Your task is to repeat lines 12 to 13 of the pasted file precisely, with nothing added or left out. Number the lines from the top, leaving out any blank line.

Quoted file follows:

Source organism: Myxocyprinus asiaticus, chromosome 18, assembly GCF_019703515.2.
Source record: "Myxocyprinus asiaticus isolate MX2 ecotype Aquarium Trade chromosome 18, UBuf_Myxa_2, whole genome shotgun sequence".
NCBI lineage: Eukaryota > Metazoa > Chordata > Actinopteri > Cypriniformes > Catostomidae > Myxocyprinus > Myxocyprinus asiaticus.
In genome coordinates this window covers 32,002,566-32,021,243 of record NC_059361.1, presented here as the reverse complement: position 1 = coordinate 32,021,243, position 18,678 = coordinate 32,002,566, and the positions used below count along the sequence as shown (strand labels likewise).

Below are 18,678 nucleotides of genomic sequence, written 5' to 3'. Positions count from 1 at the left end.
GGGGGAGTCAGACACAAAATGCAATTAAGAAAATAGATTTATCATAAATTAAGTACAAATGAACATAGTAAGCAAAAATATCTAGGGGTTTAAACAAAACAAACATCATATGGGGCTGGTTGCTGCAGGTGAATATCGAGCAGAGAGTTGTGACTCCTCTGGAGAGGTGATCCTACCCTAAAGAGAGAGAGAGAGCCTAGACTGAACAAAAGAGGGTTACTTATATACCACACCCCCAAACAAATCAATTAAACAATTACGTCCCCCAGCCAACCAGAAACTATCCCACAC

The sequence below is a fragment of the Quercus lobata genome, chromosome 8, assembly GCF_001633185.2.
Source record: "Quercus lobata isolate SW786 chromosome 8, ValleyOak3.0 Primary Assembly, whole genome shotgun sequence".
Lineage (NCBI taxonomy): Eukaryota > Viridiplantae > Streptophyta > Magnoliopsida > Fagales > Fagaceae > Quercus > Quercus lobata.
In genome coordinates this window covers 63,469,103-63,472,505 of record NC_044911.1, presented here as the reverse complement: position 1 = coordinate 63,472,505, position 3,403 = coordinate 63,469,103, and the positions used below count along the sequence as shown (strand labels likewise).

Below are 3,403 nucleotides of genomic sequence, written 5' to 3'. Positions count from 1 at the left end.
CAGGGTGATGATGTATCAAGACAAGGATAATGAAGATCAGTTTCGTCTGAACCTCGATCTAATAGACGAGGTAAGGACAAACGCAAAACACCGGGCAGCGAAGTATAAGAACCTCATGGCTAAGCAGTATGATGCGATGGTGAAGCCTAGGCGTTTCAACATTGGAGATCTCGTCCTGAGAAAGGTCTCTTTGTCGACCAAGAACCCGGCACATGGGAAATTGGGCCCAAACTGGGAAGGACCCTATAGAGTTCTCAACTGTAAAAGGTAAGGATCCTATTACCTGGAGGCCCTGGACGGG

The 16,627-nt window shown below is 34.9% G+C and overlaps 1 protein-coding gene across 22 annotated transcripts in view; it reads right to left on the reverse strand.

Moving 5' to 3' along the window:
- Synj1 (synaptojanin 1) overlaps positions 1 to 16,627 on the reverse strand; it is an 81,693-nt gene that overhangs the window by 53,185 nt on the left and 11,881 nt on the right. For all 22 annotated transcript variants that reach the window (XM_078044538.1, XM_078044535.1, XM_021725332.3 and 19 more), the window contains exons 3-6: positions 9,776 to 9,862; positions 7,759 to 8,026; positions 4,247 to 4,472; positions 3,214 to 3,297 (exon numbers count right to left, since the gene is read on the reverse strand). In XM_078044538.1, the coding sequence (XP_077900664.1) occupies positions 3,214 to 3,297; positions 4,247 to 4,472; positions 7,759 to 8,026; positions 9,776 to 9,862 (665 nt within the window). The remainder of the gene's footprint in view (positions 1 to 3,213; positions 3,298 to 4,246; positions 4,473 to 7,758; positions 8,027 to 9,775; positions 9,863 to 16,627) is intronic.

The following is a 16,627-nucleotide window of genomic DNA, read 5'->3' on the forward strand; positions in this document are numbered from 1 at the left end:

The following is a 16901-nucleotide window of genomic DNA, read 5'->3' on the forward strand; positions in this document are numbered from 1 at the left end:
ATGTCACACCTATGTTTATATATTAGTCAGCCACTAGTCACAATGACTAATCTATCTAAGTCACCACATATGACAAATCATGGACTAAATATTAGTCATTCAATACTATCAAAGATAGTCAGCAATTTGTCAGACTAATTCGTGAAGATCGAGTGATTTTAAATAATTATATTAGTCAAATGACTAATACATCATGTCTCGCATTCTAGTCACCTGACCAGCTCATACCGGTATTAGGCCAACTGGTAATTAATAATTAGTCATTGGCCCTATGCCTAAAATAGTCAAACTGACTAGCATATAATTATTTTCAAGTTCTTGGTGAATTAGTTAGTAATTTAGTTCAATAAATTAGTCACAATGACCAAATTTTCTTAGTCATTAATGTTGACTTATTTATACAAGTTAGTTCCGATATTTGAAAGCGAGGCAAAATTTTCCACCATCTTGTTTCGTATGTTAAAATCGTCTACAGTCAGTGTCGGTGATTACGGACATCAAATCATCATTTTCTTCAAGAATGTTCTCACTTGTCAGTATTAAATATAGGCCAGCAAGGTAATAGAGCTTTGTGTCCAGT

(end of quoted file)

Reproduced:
CAGGGTGATGATGTATCAAGACAAGGATAATGAAGATCAGTTTCGTCTGAACCTCGATCTAATAGACGAGGTAAGGACAAACGCAAAACACCGGGCAGCGAAGTATAAGAACCTCATGGCTAAGCAGTATGATGCGATGGTGAAGCCTAGGCGTTTCAACATTGGAGATCTCGTCCTGAGAAAGGTCTCTTTGTCGACCAAGAACCCGGCACATGGGAAATTGGGCCCAAACTGGGAAGGACCCTATAGAGTTCTCAACTGTAAAAGGTAAGGATCCTATTACCTGGAGGCCCTGGACGGG

The 16,627-nt window shown below is 34.9% G+C and overlaps 1 protein-coding gene across 22 annotated transcripts in view; it reads right to left on the reverse strand.